Not as big or uncommon as McAfee made it out to be, say Sophos, Symantec, Kaspersky
A host of antivirus companies and technology blogs have questioned McAfee’s claims that it had uncovered a massive cyber snoop which some analysts said emanated from China.
Last week, computer security company McAfee had said that it had detected a major cyber attack on the networks of governments, organisations and businesses.
The company did not name China, but had said that a “state actor” was behind the attacks which have been “raping and pillaging” companies and government agencies for over five years.
Analysts blamed China for the the cyber espionage dubbed ‘Operation Shady RAT’ by McAfee, though they said that it could be the work of Russia as well.
Victims of the snooping campaign include: governments of Canada, India, South Korea, Taiwan, the US and Vietnam; international bodies such as the UN, the Association of Southeast Asian Nations (ASEAN), the International Olympic Committee, the World Anti-Doping Agency; 12 US defence contractors, one UK defence contractor; and companies in construction, energy, steel, solar power, technology, satellite communications, accounting and media, said an AFP report.
McAfee vice-president of Threat Research Dmitri Alperovitch had said that the attacker was looking for information in military, diplomatic and economic domains.
He said that the loss represents a massive economic threat. “This is the biggest transfer of wealth in terms of intellectual property in history,” Alperovitch said. “The scale at which this is occurring is really, really frightening.”
However, such claims were rubbished by China Communist Party’s mouthpiece, calling McAfee’s report groundless.
The People’s Daily said last week, “Linking China to Internet hacking attacks is irresponsible.”
“The McAfee report claims that a ‘state actor’ engaged in hacking for a large-scale Internet espionage operation, but its analysis clearly does not stand up to scrutiny.”
“In fact, as hacking attacks against internationally renowned companies or international organisations have increased this year, some Western media have repeatedly described China as ‘the black hand behind the scenes’.”
Rival companies Sophos, Symantec and Kaspersky Lab have also raised questions over McAfee’s conclusions.
First, Graham Cluley of rival security firm Sophos said the industry should wait before proclaiming this the biggest cyber-attack of all time. “What the report doesn’t make clear is what information was stolen from the targeted organisations, and how many computers at each business were affected,” he wrote on his blog.
“I can’t help but feel that we can’t call “Operation Shady RAT” (McAfee’s name, by the way) the biggest ever cyber-attack without having questions like those answered.”
He also queried suggestions that China was behind the attacks. “The report (quite rightly, in my opinion) refuses to name who it believes is responsible for the hack. Nevertheless, the media have leapt to the conclusion, with a nudge and a wink, that it simply must be China, despite the lack of any evidence in the report that it is China.”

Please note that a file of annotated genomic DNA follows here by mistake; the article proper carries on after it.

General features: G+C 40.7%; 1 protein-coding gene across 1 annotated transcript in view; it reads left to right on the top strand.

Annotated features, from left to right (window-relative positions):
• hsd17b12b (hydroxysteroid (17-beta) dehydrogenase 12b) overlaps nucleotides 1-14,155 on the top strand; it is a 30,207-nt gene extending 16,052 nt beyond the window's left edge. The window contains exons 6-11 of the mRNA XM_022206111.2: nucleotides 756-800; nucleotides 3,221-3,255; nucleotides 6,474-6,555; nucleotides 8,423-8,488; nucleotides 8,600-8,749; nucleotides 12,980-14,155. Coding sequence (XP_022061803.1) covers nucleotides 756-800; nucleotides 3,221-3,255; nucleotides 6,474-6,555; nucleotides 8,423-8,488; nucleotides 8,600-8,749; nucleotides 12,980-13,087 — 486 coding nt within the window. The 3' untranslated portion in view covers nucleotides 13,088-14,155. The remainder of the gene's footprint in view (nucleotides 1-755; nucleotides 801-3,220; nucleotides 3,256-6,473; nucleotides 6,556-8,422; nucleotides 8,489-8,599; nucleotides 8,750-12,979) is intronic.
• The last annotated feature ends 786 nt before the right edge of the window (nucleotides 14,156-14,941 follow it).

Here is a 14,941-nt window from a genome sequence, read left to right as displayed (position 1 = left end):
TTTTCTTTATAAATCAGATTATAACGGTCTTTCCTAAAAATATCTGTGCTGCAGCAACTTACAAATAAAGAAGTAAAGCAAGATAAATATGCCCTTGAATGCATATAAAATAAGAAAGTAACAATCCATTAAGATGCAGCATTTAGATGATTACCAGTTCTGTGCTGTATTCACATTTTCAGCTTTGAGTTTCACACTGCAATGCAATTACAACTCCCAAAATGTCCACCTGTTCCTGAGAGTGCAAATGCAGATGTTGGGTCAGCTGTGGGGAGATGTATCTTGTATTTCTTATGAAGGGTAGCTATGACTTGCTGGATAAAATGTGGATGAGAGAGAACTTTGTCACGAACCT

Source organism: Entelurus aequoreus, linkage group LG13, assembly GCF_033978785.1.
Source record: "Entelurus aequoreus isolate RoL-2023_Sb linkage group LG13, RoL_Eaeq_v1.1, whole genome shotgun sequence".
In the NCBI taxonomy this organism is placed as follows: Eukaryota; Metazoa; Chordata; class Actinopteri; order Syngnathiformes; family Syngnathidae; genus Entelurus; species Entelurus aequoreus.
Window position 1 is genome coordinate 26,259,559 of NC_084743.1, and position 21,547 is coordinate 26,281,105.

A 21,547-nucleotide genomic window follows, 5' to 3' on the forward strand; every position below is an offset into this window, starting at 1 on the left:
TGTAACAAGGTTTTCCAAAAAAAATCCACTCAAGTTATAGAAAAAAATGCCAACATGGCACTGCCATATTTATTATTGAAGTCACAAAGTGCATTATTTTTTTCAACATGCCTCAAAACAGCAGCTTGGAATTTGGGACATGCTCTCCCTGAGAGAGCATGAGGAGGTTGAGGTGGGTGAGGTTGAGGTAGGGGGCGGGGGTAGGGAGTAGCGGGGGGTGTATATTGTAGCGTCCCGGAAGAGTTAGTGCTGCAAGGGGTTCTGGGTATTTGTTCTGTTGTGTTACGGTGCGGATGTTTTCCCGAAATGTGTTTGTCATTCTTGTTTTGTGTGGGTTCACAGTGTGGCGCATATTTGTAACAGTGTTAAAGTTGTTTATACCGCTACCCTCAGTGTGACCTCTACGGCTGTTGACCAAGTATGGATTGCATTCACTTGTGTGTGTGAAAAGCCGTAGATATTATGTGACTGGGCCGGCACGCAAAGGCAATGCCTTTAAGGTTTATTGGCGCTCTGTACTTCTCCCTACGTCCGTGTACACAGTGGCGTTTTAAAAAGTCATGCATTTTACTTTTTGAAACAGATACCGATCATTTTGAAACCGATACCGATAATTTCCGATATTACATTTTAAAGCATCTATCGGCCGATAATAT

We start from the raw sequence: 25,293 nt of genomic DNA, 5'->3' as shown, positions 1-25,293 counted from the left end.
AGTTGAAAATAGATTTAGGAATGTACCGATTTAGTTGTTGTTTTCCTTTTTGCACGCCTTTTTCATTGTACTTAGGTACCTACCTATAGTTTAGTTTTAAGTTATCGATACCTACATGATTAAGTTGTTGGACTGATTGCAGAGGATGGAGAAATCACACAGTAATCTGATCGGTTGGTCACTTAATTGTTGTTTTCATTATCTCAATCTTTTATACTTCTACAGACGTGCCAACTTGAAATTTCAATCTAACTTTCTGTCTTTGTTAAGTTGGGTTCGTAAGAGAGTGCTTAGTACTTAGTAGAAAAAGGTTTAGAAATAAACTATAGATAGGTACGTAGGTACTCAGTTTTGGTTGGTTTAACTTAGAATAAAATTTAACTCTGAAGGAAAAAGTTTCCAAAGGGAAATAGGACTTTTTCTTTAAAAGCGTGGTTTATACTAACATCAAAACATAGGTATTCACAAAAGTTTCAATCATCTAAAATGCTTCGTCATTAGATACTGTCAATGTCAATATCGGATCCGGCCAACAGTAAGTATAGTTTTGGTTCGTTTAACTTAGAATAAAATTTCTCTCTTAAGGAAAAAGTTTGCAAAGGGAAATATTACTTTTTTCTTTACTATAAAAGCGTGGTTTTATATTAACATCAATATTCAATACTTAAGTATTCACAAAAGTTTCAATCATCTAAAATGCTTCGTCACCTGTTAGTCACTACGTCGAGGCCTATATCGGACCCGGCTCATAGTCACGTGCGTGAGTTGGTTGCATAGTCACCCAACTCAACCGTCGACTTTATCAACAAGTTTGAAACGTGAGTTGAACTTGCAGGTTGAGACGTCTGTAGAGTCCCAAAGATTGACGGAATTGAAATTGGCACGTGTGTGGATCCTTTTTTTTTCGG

“I don’t think we should be naive. I’m sure China does use the internet to spy on other countries. But I’m equally sure that just about every country around the world is using the internet to spy. Why wouldn’t they? It’s not very hard, and it’s certainly cost effective compared to other types of espionage,” he said.
Symantec said its findings confirm that the victims ranged from government agencies to private companies. However, it added that no country could be held responsible for the attack.
The company said, “There has been some discussion of this being a government-sponsored attack. However, the finger can’t be pointed at any particular government. Not only are the victims located in various places around the globe, so too are the servers involved in these attacks.”
The company also played down claims that Operation Shady RAT is a massive breach.
It said, “While this attack is indeed significant, it is one of many similar attacks taking place daily. Even as we speak, there are other malware groups targeting many other organisations in a similar manner in order to gain entry and pilfer secrets.
The company added, “is the attack described in Operation Shady RAT a truly advanced persistent threat? I would contend that it isn’t, especially when you consider the errors made in configuring the servers and the relatively non-sophisticated malware and techniques used in this case.”
Kaspersky Lab chief security expert Alex Gostev wrote to US news media, “McAfee makes two interesting assumptions: first — that a series of attacks has taken place; second — that valuable data has been stolen … However, the report contains nothing on what particular data has been stolen or how many computers in each organisation were hit by the attacks.
The names of the malicious programs listed in the document that are in some way related to the server in question are too general: particularly which trojans have been used cannot be established. And as far as we are aware McAfee has not provided samples of the trojans to other antivirus companies, as normally occurs in the industry in situations like these.”